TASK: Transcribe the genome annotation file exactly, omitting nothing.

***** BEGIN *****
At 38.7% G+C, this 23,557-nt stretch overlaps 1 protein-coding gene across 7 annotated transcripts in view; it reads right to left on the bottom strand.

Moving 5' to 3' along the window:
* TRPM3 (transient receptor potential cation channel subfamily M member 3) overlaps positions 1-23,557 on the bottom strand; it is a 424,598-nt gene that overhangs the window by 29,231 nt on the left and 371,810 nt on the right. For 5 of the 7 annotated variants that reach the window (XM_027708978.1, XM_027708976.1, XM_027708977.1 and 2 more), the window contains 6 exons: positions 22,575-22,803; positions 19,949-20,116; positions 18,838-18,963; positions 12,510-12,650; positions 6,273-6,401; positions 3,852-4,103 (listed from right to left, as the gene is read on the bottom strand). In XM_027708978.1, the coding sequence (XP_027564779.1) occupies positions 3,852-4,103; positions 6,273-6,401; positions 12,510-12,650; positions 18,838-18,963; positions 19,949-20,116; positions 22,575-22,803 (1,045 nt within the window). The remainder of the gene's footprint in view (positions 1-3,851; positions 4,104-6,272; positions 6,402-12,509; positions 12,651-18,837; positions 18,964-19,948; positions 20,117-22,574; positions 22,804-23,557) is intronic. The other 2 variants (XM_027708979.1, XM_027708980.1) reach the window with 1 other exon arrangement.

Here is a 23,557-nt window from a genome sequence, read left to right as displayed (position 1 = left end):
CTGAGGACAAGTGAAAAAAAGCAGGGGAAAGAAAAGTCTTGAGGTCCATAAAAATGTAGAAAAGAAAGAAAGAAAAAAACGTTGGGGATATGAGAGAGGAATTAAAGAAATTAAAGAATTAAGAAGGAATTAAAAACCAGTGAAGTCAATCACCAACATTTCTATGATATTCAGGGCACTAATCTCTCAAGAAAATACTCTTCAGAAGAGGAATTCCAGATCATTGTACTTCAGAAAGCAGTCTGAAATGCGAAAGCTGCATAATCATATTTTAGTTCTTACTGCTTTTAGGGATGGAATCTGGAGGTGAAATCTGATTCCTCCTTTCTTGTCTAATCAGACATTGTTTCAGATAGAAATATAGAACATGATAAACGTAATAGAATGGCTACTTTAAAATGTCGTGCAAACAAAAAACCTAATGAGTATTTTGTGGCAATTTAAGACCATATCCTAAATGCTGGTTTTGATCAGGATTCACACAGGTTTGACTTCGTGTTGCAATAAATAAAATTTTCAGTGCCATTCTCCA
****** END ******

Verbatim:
At 38.7% G+C, this 23,557-nt stretch overlaps 1 protein-coding gene across 7 annotated transcripts in view; it reads right to left on the bottom strand.

Moving 5' to 3' along the window:
* TRPM3 (transient receptor potential cation channel subfamily M member 3) overlaps positions 1-23,557 on the bottom strand; it is a 424,598-nt gene that overhangs the window by 29,231 nt on the left and 371,810 nt on the right. For 5 of the 7 annotated variants that reach the window (XM_027708978.1, XM_027708976.1, XM_027708977.1 and 2 more), the window contains 6 exons: positions 22,575-22,803; positions 19,949-20,116; positions 18,838-18,963; positions 12,510-12,650; positions 6,273-6,401; positions 3,852-4,103 (listed from right to left, as the gene is read on the bottom strand). In XM_027708978.1, the coding sequence (XP_027564779.1) occupies positions 3,852-4,103; positions 6,273-6,401; positions 12,510-12,650; positions 18,838-18,963; positions 19,949-20,116; positions 22,575-22,803 (1,045 nt within the window). The remainder of the gene's footprint in view (positions 1-3,851; positions 4,104-6,272; positions 6,402-12,509; positions 12,651-18,837; positions 18,964-19,948; positions 20,117-22,574; positions 22,804-23,557) is intronic. The other 2 variants (XM_027708979.1, XM_027708980.1) reach the window with 1 other exon arrangement.

Here is a 23,557-nt window from a genome sequence, read left to right as displayed (position 1 = left end):
CTGAGGACAAGTGAAAAAAAGCAGGGGAAAGAAAAGTCTTGAGGTCCATAAAAATGTAGAAAAGAAAGAAAGAAAAAAACGTTGGGGATATGAGAGAGGAATTAAAGAAATTAAAGAATTAAGAAGGAATTAAAAACCAGTGAAGTCAATCACCAACATTTCTATGATATTCAGGGCACTAATCTCTCAAGAAAATACTCTTCAGAAGAGGAATTCCAGATCATTGTACTTCAGAAAGCAGTCTGAAATGCGAAAGCTGCATAATCATATTTTAGTTCTTACTGCTTTTAGGGATGGAATCTGGAGGTGAAATCTGATTCCTCCTTTCTTGTCTAATCAGACATTGTTTCAGATAGAAATATAGAACATGATAAACGTAATAGAATGGCTACTTTAAAATGTCGTGCAAACAAAAAACCTAATGAGTATTTTGTGGCAATTTAAGACCATATCCTAAATGCTGGTTTTGATCAGGATTCACACAGGTTTGACTTCGTGTTGCAATAAATAAAATTTTCAGTGCCATTCTCCA